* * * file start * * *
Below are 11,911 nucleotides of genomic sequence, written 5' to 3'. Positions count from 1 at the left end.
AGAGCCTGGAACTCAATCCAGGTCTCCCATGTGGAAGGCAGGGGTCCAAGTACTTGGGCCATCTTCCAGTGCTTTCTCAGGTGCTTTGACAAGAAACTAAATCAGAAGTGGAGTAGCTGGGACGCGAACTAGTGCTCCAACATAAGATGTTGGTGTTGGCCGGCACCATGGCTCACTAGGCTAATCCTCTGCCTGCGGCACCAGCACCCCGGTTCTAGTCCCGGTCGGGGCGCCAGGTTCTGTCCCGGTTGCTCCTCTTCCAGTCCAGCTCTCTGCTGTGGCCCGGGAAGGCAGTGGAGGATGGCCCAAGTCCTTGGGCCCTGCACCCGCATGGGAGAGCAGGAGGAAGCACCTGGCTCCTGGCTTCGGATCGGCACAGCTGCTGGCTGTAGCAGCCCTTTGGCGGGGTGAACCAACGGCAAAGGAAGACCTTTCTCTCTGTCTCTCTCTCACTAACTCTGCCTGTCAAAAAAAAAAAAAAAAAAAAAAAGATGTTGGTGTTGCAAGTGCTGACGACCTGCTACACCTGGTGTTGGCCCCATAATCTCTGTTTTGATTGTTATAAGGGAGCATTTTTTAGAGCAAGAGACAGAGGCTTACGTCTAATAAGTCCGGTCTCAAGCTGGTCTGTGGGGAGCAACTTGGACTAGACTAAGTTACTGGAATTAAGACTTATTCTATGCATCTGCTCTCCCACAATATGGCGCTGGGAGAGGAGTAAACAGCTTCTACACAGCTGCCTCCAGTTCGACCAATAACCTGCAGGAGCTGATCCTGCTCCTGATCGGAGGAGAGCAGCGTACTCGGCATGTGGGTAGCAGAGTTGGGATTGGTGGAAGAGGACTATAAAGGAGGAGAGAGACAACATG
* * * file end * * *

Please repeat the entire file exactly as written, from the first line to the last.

Below are 11,911 nucleotides of genomic sequence, written 5' to 3'. Positions count from 1 at the left end.
AGAGCCTGGAACTCAATCCAGGTCTCCCATGTGGAAGGCAGGGGTCCAAGTACTTGGGCCATCTTCCAGTGCTTTCTCAGGTGCTTTGACAAGAAACTAAATCAGAAGTGGAGTAGCTGGGACGCGAACTAGTGCTCCAACATAAGATGTTGGTGTTGGCCGGCACCATGGCTCACTAGGCTAATCCTCTGCCTGCGGCACCAGCACCCCGGTTCTAGTCCCGGTCGGGGCGCCAGGTTCTGTCCCGGTTGCTCCTCTTCCAGTCCAGCTCTCTGCTGTGGCCCGGGAAGGCAGTGGAGGATGGCCCAAGTCCTTGGGCCCTGCACCCGCATGGGAGAGCAGGAGGAAGCACCTGGCTCCTGGCTTCGGATCGGCACAGCTGCTGGCTGTAGCAGCCCTTTGGCGGGGTGAACCAACGGCAAAGGAAGACCTTTCTCTCTGTCTCTCTCTCACTAACTCTGCCTGTCAAAAAAAAAAAAAAAAAAAAAAAGATGTTGGTGTTGCAAGTGCTGACGACCTGCTACACCTGGTGTTGGCCCCATAATCTCTGTTTTGATTGTTATAAGGGAGCATTTTTTAGAGCAAGAGACAGAGGCTTACGTCTAATAAGTCCGGTCTCAAGCTGGTCTGTGGGGAGCAACTTGGACTAGACTAAGTTACTGGAATTAAGACTTATTCTATGCATCTGCTCTCCCACAATATGGCGCTGGGAGAGGAGTAAACAGCTTCTACACAGCTGCCTCCAGTTCGACCAATAACCTGCAGGAGCTGATCCTGCTCCTGATCGGAGGAGAGCAGCGTACTCGGCATGTGGGTAGCAGAGTTGGGATTGGTGGAAGAGGACTATAAAGGAGGAGAGAGACAACATG